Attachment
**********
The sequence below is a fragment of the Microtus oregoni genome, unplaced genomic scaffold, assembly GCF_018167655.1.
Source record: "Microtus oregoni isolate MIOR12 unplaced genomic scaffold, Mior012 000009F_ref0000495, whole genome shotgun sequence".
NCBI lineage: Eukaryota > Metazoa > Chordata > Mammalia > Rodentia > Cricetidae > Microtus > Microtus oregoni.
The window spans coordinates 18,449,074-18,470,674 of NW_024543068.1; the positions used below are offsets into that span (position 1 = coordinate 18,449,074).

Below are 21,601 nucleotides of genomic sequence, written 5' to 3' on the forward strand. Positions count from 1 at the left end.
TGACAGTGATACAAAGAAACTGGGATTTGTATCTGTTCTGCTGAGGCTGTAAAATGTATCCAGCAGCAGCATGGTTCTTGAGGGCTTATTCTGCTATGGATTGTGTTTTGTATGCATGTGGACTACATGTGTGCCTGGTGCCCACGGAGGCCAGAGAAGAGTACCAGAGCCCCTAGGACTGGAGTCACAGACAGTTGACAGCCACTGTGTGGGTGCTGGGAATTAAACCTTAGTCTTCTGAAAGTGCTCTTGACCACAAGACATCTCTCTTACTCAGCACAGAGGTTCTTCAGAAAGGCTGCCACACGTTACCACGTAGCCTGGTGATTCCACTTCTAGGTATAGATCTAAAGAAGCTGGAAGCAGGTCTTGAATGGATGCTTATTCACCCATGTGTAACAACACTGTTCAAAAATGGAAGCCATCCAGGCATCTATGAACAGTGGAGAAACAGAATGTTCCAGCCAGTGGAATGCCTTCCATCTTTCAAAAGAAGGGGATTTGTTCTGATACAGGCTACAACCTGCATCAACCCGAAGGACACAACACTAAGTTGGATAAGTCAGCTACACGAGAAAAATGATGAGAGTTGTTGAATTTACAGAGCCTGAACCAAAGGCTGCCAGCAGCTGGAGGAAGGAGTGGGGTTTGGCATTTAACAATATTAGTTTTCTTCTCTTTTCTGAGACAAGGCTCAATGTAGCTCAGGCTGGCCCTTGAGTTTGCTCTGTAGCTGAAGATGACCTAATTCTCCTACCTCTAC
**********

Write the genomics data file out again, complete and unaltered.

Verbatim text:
The sequence below is a fragment of the Microtus oregoni genome, unplaced genomic scaffold, assembly GCF_018167655.1.
Source record: "Microtus oregoni isolate MIOR12 unplaced genomic scaffold, Mior012 000009F_ref0000495, whole genome shotgun sequence".
NCBI lineage: Eukaryota > Metazoa > Chordata > Mammalia > Rodentia > Cricetidae > Microtus > Microtus oregoni.
The window spans coordinates 18,449,074-18,470,674 of NW_024543068.1; the positions used below are offsets into that span (position 1 = coordinate 18,449,074).

Below are 21,601 nucleotides of genomic sequence, written 5' to 3' on the forward strand. Positions count from 1 at the left end.
TGACAGTGATACAAAGAAACTGGGATTTGTATCTGTTCTGCTGAGGCTGTAAAATGTATCCAGCAGCAGCATGGTTCTTGAGGGCTTATTCTGCTATGGATTGTGTTTTGTATGCATGTGGACTACATGTGTGCCTGGTGCCCACGGAGGCCAGAGAAGAGTACCAGAGCCCCTAGGACTGGAGTCACAGACAGTTGACAGCCACTGTGTGGGTGCTGGGAATTAAACCTTAGTCTTCTGAAAGTGCTCTTGACCACAAGACATCTCTCTTACTCAGCACAGAGGTTCTTCAGAAAGGCTGCCACACGTTACCACGTAGCCTGGTGATTCCACTTCTAGGTATAGATCTAAAGAAGCTGGAAGCAGGTCTTGAATGGATGCTTATTCACCCATGTGTAACAACACTGTTCAAAAATGGAAGCCATCCAGGCATCTATGAACAGTGGAGAAACAGAATGTTCCAGCCAGTGGAATGCCTTCCATCTTTCAAAAGAAGGGGATTTGTTCTGATACAGGCTACAACCTGCATCAACCCGAAGGACACAACACTAAGTTGGATAAGTCAGCTACACGAGAAAAATGATGAGAGTTGTTGAATTTACAGAGCCTGAACCAAAGGCTGCCAGCAGCTGGAGGAAGGAGTGGGGTTTGGCATTTAACAATATTAGTTTTCTTCTCTTTTCTGAGACAAGGCTCAATGTAGCTCAGGCTGGCCCTTGAGTTTGCTCTGTAGCTGAAGATGACCTAATTCTCCTACCTCTAC